19 UPPP Fujita (1981) Fujita (1981) Most common procedure Most common procedure 1st line tx for retropalatal collapse 1st line tx for retropalatal collapse 10-50% success % success.

20 Mandibular Osteotomy with Genioglossus Advancement Enlarges the retrolingual airway without disturbing dentition Enlarges the retrolingual airway without disturbing dentition Prevents retrolingual collapse Prevents retrolingual collapse

21 Tongue reduction Lingual tonsillectomy Lingual tonsillectomy Laser midline glossectomy Laser midline glossectomy Lingualplasty Lingualplasty Radiofrequency volumetric tissue reduction Radiofrequency volumetric tissue reduction

22 Nasal surgery Improved symptoms and CPAP Improved symptoms and CPAP Septoplasty Septoplasty Turbinate reduction Turbinate reduction Functional nasal reconstruction Functional nasal reconstruction

23 Tracheostomy Bypasses all areas of obstruction Bypasses all areas of obstruction Virtually 100% effective Virtually 100% effective Two indications Two indications Temporary procedure during airway reconstruction Temporary procedure during airway reconstruction Severe OSA when CPAP refused, ineffective, or not tolerated or if other conditions exacerbated by the apneas Severe OSA when CPAP refused, ineffective, or not tolerated or if other conditions exacerbated by the apneas Line the tract with skin flaps Line the tract with skin flaps Lack of social acceptance Lack of social acceptance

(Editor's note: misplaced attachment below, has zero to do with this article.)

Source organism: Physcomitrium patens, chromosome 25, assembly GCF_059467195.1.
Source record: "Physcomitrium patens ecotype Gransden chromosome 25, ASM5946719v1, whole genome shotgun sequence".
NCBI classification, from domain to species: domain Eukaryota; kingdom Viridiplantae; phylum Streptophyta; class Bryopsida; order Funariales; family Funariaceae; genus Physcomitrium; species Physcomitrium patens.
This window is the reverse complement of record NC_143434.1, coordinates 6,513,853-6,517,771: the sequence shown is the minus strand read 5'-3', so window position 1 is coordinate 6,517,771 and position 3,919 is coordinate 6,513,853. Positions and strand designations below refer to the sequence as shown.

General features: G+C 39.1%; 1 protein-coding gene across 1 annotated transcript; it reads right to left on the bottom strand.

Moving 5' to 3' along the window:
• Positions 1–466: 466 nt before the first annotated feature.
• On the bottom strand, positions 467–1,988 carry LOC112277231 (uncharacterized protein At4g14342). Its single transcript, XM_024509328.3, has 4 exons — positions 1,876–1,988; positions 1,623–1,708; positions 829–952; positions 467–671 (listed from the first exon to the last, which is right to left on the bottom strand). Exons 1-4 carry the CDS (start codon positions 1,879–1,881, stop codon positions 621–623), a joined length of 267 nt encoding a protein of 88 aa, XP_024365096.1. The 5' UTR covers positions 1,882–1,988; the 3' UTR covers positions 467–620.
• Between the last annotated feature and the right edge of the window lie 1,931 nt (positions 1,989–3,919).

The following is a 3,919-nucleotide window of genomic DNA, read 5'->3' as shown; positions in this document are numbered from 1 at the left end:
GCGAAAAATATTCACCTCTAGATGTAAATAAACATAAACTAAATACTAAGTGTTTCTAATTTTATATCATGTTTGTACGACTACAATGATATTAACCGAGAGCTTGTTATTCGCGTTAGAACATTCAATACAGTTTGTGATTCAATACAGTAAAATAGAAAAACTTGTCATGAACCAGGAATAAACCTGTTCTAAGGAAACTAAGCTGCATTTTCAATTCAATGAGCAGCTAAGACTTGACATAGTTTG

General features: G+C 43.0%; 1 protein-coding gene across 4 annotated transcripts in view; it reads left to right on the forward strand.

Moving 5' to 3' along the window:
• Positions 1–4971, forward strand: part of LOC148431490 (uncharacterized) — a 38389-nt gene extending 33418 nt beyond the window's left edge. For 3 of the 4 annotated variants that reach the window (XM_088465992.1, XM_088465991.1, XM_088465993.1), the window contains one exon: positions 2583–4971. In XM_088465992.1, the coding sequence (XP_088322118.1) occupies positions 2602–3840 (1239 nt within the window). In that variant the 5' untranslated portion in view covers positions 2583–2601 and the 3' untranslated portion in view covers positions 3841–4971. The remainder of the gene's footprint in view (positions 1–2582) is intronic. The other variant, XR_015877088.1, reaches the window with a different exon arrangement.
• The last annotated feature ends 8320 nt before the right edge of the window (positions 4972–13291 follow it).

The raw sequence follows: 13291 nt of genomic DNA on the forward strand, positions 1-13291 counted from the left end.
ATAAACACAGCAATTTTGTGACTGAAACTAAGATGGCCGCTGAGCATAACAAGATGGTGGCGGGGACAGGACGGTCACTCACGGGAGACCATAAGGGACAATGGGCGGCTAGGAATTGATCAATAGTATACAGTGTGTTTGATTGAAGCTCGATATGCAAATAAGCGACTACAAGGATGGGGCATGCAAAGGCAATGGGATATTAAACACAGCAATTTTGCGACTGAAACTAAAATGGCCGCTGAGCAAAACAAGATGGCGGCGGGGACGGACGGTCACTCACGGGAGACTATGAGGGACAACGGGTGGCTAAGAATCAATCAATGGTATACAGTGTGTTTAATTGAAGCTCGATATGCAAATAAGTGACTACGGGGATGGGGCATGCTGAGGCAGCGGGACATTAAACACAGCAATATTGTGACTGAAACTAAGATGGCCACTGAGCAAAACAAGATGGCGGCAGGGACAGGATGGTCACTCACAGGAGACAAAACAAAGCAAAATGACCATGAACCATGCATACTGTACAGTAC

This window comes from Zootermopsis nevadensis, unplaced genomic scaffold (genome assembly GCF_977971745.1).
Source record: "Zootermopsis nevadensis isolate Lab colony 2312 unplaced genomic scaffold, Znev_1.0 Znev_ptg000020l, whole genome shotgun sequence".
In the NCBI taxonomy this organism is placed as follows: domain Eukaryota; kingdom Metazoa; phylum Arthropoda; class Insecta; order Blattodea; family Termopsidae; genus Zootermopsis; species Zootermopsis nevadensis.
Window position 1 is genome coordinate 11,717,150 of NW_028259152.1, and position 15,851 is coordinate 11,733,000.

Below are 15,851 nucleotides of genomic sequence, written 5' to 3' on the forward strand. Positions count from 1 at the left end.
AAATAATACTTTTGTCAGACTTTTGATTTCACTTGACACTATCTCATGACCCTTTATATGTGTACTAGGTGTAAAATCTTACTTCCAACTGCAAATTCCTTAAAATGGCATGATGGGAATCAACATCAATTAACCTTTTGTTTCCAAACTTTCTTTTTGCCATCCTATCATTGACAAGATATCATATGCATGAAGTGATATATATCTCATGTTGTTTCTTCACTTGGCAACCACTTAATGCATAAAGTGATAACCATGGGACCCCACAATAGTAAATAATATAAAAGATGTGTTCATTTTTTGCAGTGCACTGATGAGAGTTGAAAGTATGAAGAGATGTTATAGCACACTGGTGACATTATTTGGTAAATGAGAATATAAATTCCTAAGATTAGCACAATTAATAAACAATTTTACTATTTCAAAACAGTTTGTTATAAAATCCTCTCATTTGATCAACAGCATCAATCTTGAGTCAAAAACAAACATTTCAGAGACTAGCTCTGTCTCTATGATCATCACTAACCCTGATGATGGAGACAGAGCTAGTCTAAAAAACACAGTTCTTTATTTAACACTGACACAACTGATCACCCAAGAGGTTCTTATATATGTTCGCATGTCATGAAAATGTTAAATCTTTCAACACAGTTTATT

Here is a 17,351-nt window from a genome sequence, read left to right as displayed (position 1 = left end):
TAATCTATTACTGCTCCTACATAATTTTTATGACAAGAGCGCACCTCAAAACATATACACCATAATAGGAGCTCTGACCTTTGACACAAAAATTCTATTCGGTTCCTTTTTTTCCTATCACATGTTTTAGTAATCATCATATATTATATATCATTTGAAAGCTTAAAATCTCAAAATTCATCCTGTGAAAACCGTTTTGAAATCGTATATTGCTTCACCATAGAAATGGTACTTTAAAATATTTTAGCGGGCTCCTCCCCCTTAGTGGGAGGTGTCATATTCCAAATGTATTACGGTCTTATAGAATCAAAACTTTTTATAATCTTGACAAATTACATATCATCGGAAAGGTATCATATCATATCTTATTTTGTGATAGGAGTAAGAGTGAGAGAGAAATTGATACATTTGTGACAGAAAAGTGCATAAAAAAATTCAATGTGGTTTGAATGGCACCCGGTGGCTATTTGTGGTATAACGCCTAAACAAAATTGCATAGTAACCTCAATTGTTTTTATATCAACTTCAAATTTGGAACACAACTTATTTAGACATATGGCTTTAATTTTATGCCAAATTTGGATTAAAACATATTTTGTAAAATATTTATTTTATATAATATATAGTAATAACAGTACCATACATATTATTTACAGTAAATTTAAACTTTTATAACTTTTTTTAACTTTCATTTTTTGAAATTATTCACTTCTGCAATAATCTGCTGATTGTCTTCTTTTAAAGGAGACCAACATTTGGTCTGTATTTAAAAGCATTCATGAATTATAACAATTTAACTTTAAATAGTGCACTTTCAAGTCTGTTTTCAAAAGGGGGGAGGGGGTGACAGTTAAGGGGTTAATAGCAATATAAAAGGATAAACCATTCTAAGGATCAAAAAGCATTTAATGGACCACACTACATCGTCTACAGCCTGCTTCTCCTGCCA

24 Apnea in Childhood

25  OSA result from:  Adenotonsillar hypertrophy.  Neuromuscular diseases.  Craniofacial abnormalities.

26  True OSA result in:  Neurocognitive impairment.  Behavioral problems.  Failure to thrive.  Cor pulmonal, particularly in sever cases. in sever cases.  Enuresis.

27  Habitual (nightly) snoring.  Disturbed sleep.  Daytime neurobehavioral problems.  Daytime sleepness may occur but is uncommon in young children. OSA Presented with the following symptoms

28  Anatomic factors : That narrow the upper airway. That narrow the upper airway.  Adenotonsillar hypertrophy.  Trisomy 21(down syndrome).  Other genetic or craniofacial syndromes. associated with  (Midface hypoplasia, Small nasopharynx, Choanal atresia or stenosis, Macroglossia, Micrognathia or retrognathia and cleft palate).

29  Anatomic factors :  Obesity.  Nasal obstruction.  Laryngomalacia.  Sickle cell disease.  Velopharyngeal flap repair